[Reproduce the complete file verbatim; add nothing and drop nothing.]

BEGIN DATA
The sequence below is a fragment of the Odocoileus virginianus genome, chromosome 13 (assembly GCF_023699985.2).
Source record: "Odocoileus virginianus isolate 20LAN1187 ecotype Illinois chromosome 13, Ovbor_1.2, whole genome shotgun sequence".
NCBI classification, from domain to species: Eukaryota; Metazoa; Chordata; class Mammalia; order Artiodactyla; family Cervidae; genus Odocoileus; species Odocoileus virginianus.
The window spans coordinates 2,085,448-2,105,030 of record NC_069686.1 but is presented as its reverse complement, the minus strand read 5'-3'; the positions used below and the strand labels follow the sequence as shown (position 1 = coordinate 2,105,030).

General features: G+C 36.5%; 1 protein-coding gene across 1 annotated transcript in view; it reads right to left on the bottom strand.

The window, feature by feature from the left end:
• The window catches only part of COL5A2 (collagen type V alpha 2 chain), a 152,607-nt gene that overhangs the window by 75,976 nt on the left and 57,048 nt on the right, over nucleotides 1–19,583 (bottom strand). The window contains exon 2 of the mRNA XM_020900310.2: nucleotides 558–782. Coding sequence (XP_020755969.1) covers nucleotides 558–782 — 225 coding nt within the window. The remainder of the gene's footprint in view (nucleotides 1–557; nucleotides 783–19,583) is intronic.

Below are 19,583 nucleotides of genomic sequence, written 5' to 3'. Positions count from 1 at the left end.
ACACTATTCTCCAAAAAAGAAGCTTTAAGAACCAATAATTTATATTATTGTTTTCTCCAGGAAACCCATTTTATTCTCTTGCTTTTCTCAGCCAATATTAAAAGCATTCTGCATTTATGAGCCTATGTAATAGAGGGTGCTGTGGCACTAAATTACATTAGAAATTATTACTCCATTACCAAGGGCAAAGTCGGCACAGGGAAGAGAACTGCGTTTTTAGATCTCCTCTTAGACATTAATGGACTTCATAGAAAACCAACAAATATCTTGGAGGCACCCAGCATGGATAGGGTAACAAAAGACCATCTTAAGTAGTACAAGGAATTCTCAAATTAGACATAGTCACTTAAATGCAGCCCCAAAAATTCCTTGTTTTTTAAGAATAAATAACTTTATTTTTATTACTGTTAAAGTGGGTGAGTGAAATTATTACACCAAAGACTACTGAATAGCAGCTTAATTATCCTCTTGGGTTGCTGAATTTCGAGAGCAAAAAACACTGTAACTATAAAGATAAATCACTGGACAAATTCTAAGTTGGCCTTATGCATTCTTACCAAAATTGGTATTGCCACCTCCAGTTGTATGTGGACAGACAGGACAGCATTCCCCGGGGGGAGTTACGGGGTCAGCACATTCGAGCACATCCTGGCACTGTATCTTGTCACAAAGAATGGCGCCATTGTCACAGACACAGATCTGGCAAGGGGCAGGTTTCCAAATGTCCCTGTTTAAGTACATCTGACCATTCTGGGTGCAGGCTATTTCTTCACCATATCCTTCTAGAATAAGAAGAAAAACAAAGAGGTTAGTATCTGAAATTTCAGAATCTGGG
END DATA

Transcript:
The sequence below is a fragment of the Odocoileus virginianus genome, chromosome 13 (assembly GCF_023699985.2).
Source record: "Odocoileus virginianus isolate 20LAN1187 ecotype Illinois chromosome 13, Ovbor_1.2, whole genome shotgun sequence".
NCBI classification, from domain to species: Eukaryota; Metazoa; Chordata; class Mammalia; order Artiodactyla; family Cervidae; genus Odocoileus; species Odocoileus virginianus.
The window spans coordinates 2,085,448-2,105,030 of record NC_069686.1 but is presented as its reverse complement, the minus strand read 5'-3'; the positions used below and the strand labels follow the sequence as shown (position 1 = coordinate 2,105,030).

General features: G+C 36.5%; 1 protein-coding gene across 1 annotated transcript in view; it reads right to left on the bottom strand.

The window, feature by feature from the left end:
• The window catches only part of COL5A2 (collagen type V alpha 2 chain), a 152,607-nt gene that overhangs the window by 75,976 nt on the left and 57,048 nt on the right, over nucleotides 1–19,583 (bottom strand). The window contains exon 2 of the mRNA XM_020900310.2: nucleotides 558–782. Coding sequence (XP_020755969.1) covers nucleotides 558–782 — 225 coding nt within the window. The remainder of the gene's footprint in view (nucleotides 1–557; nucleotides 783–19,583) is intronic.

Below are 19,583 nucleotides of genomic sequence, written 5' to 3'. Positions count from 1 at the left end.
ACACTATTCTCCAAAAAAGAAGCTTTAAGAACCAATAATTTATATTATTGTTTTCTCCAGGAAACCCATTTTATTCTCTTGCTTTTCTCAGCCAATATTAAAAGCATTCTGCATTTATGAGCCTATGTAATAGAGGGTGCTGTGGCACTAAATTACATTAGAAATTATTACTCCATTACCAAGGGCAAAGTCGGCACAGGGAAGAGAACTGCGTTTTTAGATCTCCTCTTAGACATTAATGGACTTCATAGAAAACCAACAAATATCTTGGAGGCACCCAGCATGGATAGGGTAACAAAAGACCATCTTAAGTAGTACAAGGAATTCTCAAATTAGACATAGTCACTTAAATGCAGCCCCAAAAATTCCTTGTTTTTTAAGAATAAATAACTTTATTTTTATTACTGTTAAAGTGGGTGAGTGAAATTATTACACCAAAGACTACTGAATAGCAGCTTAATTATCCTCTTGGGTTGCTGAATTTCGAGAGCAAAAAACACTGTAACTATAAAGATAAATCACTGGACAAATTCTAAGTTGGCCTTATGCATTCTTACCAAAATTGGTATTGCCACCTCCAGTTGTATGTGGACAGACAGGACAGCATTCCCCGGGGGGAGTTACGGGGTCAGCACATTCGAGCACATCCTGGCACTGTATCTTGTCACAAAGAATGGCGCCATTGTCACAGACACAGATCTGGCAAGGGGCAGGTTTCCAAATGTCCCTGTTTAAGTACATCTGACCATTCTGGGTGCAGGCTATTTCTTCACCATATCCTTCTAGAATAAGAAGAAAAACAAAGAGGTTAGTATCTGAAATTTCAGAATCTGGG